Every September, we set aside our suits and brief cases. We packed jeans, sweaters, tennis shoes, a pile of books and Len’s harmonica and flew to the other side of the country. We’d drive straight from the airport to Anacortes and our version of a magic carpet, the Washington State Ferry System. Instead of skyscrapers and cacophonous city sounds, we spent our days surrounded by towering conifers, expanses of salt water and rolling farmland. Snow-touched mountains rose to the east and south. It was a distinct change from the frenzy of our East Coast life. We felt tranquil, indolent and free.
We spent hours at the water’s edge, looking for sea glass on stony beaches, watching fat sea lions loll in the sun at Shark Reef, taking naps on a grassy slope at Iceberg Point, riding bicycles along the shimmering bay. We walked down wooded country roads, getting stained and tattered fingers picking blackberries. We sat on our sunny deck, feet up on the railing, enjoying a cup of English Breakfast tea and a treat from Holly B’s Bakery, listening to ravens talk to each other. Hawks and eagles soared overhead. Len mused about what I thought of as a highly-romantic notion: living on Lopez full time. He wanted to wear faded chambray shirts every day and grow our own food.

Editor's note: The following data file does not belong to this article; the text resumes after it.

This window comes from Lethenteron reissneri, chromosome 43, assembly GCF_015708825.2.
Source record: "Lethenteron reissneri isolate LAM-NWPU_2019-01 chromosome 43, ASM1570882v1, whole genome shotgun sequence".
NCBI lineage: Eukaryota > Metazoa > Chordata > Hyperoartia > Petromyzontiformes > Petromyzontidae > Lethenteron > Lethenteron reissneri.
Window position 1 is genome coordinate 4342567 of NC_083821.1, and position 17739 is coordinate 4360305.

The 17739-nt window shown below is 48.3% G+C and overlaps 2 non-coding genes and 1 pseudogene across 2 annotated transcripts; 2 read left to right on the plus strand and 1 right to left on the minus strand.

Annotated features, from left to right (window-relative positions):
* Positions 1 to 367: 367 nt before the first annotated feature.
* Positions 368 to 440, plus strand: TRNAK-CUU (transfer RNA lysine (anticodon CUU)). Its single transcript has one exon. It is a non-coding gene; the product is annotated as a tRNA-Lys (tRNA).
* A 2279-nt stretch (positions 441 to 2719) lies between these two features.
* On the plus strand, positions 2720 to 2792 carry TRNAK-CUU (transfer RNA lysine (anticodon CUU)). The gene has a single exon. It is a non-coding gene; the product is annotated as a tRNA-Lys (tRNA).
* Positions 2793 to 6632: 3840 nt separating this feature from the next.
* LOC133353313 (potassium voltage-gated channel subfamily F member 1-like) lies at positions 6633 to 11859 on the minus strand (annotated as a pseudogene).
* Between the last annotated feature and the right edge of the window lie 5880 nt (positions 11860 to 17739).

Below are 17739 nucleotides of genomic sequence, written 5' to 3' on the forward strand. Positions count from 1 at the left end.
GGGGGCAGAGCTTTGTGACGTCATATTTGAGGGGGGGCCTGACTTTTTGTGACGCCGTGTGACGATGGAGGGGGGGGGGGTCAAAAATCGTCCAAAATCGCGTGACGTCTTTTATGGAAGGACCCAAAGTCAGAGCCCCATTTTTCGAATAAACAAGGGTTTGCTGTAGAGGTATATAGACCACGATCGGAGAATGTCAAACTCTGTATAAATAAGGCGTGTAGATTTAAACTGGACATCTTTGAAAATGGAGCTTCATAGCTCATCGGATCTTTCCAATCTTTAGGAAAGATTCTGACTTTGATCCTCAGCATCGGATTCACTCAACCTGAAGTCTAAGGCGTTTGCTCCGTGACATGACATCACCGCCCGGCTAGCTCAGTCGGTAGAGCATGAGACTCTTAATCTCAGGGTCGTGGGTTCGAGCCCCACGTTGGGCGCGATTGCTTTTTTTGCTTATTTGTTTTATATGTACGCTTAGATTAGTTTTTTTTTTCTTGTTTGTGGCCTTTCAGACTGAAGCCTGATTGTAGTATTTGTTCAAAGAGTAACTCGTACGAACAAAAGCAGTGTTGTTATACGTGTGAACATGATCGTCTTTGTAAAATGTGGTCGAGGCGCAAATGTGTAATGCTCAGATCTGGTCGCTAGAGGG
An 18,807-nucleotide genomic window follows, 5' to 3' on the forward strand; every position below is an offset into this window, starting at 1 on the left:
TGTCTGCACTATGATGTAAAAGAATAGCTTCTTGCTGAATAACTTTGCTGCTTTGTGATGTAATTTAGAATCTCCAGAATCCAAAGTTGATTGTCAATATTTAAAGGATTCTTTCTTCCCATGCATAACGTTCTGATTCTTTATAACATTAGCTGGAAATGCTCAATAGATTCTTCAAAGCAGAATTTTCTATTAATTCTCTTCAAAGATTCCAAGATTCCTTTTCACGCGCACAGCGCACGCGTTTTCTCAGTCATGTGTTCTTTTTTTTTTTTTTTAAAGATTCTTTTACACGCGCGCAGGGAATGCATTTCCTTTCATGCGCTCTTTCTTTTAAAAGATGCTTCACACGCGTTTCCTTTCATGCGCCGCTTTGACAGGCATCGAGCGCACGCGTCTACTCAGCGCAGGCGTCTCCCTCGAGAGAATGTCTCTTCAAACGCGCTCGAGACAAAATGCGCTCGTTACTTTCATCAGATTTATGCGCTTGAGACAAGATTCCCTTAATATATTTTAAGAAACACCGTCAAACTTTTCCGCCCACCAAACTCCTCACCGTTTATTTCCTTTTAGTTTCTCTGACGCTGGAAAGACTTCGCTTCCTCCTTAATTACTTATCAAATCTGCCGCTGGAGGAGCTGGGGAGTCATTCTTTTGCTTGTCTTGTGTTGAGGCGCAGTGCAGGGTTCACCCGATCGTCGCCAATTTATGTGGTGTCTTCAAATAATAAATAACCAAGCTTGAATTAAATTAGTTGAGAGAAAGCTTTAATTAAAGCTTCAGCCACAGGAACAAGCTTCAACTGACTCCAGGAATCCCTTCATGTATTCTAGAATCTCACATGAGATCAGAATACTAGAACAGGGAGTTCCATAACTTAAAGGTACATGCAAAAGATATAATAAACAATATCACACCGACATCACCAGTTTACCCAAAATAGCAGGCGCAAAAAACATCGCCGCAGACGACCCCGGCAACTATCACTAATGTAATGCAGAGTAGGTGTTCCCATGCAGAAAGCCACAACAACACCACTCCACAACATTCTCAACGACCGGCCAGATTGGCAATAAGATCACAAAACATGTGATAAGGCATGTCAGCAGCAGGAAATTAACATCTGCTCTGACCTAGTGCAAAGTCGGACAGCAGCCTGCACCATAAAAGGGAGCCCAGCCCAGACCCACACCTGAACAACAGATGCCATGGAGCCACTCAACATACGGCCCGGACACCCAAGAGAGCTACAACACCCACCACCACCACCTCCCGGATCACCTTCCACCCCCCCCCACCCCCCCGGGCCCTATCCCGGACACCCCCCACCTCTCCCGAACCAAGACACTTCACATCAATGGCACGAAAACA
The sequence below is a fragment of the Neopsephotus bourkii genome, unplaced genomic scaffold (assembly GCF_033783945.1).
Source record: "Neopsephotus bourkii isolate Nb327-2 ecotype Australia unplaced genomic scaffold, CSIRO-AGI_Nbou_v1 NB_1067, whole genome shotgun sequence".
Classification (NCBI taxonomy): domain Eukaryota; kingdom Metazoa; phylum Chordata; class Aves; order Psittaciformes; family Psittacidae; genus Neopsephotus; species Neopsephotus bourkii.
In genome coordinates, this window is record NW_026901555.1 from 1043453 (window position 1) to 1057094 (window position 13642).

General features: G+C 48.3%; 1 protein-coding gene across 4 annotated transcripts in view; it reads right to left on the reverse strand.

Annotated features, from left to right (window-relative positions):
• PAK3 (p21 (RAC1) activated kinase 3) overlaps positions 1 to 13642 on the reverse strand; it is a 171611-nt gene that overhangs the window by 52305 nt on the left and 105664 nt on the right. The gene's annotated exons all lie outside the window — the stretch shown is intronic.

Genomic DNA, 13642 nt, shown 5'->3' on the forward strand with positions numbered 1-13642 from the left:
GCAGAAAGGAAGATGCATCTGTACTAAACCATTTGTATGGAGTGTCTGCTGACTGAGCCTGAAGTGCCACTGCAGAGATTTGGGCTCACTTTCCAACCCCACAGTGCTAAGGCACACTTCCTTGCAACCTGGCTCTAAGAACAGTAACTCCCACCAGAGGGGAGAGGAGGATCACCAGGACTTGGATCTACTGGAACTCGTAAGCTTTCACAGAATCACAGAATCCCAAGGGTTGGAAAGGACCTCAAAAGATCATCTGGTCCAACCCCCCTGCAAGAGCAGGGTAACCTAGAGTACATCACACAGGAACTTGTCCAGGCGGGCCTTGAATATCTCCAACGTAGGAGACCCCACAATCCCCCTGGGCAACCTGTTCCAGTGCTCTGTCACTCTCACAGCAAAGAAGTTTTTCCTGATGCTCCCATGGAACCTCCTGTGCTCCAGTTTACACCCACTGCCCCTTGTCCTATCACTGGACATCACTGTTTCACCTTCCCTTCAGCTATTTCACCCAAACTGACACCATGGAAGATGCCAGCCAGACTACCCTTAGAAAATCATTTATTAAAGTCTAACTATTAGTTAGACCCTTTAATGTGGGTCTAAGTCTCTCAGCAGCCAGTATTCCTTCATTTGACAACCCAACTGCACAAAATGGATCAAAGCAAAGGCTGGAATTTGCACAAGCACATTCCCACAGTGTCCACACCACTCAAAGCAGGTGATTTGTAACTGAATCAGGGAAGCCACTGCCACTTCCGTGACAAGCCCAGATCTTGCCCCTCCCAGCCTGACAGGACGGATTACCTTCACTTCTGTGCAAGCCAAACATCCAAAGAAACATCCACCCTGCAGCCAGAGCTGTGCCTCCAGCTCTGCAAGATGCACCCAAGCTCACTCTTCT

“What do you think,” he’d ask every year. “Want to move to Lopez?” This made me nervous. Lopez was beautiful, but there wasn’t even a movie theater or pizza place or shoe store. What would it be like if we had to work at jobs, do the shopping and laundry and pay bills. “I don’t think so, Honey,” I’d say every time. “This is our escape hatch. Where would we retreat to if we lived here?”
Besides, Weston was a beautiful and comfortable place to live. We both worked from home then at businesses we were good at, and told ourselves we enjoyed. We indulged our passion for tennis at a club five minutes from our house. We saw movies every week and jazz or classical music whenever we wanted. We ate Thai or Chinese or Middle Eastern or Japanese or, yes, pizza, whenever I didn’t feel like cooking. Two of Len’s kids and numerous acquaintances lived nearby.